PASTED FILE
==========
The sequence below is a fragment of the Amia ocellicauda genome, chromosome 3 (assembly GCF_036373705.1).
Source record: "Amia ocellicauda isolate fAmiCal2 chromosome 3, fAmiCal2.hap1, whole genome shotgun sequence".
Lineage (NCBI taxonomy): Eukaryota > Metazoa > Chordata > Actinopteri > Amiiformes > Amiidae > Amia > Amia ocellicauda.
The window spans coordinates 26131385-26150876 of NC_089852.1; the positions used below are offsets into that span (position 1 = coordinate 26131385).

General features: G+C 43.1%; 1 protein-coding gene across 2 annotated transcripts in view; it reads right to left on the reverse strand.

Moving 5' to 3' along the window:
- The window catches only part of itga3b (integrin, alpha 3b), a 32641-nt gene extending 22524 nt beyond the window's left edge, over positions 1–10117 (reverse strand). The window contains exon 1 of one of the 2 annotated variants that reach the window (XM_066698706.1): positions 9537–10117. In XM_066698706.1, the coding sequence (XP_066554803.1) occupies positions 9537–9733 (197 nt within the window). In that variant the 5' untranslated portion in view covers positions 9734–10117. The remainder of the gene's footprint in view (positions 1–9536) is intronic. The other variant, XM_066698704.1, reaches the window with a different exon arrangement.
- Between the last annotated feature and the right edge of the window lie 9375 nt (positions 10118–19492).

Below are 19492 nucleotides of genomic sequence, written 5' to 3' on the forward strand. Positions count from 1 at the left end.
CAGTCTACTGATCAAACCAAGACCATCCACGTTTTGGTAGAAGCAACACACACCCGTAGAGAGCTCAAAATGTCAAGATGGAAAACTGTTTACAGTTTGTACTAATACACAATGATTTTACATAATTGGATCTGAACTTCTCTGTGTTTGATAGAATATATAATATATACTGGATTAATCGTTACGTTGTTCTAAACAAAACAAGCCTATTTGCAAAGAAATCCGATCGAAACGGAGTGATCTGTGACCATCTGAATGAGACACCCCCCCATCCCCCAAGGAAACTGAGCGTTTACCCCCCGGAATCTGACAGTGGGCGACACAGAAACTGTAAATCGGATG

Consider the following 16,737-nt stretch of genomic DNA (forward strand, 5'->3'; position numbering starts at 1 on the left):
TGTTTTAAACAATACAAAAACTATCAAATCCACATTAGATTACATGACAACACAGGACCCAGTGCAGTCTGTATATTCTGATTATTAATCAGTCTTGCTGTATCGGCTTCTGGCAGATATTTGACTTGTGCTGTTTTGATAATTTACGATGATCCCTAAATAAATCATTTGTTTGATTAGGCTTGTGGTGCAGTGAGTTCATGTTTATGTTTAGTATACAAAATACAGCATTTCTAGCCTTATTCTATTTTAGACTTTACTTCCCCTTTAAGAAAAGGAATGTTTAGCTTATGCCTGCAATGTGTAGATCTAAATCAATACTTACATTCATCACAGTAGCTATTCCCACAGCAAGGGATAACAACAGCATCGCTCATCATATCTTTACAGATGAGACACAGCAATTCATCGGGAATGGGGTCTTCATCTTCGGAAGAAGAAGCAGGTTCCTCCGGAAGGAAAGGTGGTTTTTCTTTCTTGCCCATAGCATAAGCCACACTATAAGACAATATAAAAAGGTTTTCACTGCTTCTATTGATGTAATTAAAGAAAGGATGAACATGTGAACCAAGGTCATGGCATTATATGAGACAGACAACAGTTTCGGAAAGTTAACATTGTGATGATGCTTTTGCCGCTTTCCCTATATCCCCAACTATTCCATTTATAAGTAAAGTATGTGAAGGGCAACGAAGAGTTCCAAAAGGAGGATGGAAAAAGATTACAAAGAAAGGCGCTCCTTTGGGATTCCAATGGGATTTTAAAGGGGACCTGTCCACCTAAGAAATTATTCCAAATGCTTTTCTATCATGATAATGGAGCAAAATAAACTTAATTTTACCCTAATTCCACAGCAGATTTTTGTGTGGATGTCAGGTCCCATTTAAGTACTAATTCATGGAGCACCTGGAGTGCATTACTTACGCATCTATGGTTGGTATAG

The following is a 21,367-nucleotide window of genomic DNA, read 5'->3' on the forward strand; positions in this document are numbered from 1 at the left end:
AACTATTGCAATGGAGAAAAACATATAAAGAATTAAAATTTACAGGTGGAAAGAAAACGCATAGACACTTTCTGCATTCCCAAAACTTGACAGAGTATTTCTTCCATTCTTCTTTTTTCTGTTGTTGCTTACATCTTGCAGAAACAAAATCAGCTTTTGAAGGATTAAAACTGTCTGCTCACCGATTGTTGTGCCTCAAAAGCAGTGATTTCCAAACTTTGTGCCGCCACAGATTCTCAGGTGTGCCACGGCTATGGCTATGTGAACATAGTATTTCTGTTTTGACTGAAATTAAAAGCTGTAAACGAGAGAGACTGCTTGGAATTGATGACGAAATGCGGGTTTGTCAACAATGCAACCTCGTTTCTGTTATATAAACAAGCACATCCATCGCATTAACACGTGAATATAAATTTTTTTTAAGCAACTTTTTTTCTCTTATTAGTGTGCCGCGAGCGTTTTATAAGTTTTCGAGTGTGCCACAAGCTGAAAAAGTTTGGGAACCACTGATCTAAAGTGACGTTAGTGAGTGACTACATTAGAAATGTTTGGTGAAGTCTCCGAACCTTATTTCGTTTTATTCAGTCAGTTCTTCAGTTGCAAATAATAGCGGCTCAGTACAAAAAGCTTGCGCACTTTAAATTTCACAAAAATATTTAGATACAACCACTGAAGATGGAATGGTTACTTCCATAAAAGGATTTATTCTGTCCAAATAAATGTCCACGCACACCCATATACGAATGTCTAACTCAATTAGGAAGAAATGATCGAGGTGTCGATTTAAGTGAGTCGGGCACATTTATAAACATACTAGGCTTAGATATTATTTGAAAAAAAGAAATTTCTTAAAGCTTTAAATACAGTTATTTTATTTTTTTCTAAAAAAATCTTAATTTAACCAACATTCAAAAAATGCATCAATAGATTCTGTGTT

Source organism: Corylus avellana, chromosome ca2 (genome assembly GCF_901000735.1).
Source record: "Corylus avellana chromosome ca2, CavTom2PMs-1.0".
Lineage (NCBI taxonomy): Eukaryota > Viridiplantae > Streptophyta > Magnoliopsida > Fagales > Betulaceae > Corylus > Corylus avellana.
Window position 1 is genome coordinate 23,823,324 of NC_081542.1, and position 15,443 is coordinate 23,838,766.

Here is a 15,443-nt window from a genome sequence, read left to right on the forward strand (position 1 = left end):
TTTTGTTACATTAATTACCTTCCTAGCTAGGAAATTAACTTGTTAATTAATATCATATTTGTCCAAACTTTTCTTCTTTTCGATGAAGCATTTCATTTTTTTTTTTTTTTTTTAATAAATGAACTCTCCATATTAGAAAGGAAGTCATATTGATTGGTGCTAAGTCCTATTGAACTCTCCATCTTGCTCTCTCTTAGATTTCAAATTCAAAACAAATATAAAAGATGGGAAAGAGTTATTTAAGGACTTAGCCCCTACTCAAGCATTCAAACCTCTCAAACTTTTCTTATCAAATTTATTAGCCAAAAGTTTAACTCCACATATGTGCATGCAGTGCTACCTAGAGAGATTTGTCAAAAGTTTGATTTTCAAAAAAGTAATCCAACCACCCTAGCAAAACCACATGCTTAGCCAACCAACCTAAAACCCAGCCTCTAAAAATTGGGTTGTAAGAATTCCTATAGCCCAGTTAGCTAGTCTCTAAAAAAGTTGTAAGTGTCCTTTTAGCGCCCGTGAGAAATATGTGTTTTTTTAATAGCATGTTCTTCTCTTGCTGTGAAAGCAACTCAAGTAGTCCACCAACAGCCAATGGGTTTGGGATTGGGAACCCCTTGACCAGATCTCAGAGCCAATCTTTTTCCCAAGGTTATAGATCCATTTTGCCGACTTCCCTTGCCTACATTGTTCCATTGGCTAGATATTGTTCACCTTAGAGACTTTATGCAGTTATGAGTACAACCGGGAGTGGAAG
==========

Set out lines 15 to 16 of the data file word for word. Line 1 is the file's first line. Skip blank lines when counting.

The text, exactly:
Source organism: Corylus avellana, chromosome ca2 (genome assembly GCF_901000735.1).
Source record: "Corylus avellana chromosome ca2, CavTom2PMs-1.0".